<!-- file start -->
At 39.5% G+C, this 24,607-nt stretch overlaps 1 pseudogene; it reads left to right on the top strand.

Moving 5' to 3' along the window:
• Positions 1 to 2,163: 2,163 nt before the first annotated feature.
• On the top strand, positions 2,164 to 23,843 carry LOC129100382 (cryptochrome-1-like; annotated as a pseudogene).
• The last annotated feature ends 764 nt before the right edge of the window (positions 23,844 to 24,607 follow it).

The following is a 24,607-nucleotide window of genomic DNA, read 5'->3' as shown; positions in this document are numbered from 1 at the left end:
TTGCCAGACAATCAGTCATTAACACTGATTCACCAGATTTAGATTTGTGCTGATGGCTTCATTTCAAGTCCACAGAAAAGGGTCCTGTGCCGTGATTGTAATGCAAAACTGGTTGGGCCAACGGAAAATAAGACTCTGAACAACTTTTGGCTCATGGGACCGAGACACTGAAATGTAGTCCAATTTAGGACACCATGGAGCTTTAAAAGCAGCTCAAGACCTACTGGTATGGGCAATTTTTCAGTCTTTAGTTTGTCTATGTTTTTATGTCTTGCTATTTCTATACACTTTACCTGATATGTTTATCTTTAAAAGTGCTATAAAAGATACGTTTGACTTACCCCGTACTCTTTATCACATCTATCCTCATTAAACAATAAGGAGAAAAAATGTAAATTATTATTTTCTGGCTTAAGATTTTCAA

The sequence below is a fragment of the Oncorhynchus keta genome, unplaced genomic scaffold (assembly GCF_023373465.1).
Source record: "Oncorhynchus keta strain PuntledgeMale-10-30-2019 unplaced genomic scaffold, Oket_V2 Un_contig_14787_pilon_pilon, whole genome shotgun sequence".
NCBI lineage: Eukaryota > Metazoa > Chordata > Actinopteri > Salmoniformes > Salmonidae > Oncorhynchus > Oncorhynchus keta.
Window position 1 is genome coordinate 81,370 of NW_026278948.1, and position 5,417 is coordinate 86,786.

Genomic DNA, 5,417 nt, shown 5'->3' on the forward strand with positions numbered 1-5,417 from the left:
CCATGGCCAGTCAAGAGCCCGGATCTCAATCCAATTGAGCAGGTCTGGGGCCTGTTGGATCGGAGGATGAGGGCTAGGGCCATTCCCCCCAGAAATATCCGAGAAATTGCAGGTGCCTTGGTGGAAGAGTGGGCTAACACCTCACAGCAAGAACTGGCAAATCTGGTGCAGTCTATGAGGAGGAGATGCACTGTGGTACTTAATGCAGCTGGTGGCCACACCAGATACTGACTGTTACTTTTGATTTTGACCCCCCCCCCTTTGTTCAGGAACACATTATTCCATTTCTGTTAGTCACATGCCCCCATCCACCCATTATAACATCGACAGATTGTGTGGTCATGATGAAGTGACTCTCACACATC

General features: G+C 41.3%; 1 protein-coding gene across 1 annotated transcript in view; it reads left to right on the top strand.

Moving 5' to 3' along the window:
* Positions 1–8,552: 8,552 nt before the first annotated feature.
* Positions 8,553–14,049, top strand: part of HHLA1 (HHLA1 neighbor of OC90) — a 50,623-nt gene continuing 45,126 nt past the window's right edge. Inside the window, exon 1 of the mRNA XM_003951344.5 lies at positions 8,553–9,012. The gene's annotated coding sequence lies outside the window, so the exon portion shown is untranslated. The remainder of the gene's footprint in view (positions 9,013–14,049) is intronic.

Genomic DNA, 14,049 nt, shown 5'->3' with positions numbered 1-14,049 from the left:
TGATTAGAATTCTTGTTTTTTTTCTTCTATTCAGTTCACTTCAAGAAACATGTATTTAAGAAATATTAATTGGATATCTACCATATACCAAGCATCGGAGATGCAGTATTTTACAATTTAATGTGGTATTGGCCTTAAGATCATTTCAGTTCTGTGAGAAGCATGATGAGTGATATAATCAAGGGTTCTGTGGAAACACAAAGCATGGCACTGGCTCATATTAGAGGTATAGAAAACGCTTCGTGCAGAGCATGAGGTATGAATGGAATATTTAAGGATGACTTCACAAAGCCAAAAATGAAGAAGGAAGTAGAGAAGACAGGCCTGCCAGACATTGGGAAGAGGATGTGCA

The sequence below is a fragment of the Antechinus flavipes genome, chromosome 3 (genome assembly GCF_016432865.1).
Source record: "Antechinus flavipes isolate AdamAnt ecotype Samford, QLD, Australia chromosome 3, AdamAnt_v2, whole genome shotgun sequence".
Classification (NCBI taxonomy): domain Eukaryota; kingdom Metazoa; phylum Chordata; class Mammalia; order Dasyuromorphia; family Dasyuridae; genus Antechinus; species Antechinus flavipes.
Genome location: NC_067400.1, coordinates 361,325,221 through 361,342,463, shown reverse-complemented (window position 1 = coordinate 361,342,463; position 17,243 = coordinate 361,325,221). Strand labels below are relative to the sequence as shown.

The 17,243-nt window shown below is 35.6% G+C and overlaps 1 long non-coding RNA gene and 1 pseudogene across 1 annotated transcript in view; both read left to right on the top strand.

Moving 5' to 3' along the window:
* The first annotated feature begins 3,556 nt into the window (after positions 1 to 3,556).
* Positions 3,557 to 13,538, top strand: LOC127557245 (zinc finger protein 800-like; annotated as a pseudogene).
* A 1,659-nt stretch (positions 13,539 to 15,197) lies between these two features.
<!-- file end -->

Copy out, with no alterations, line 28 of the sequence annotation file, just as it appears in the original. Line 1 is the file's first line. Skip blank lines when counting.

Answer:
* A 1,659-nt stretch (positions 13,539 to 15,197) lies between these two features.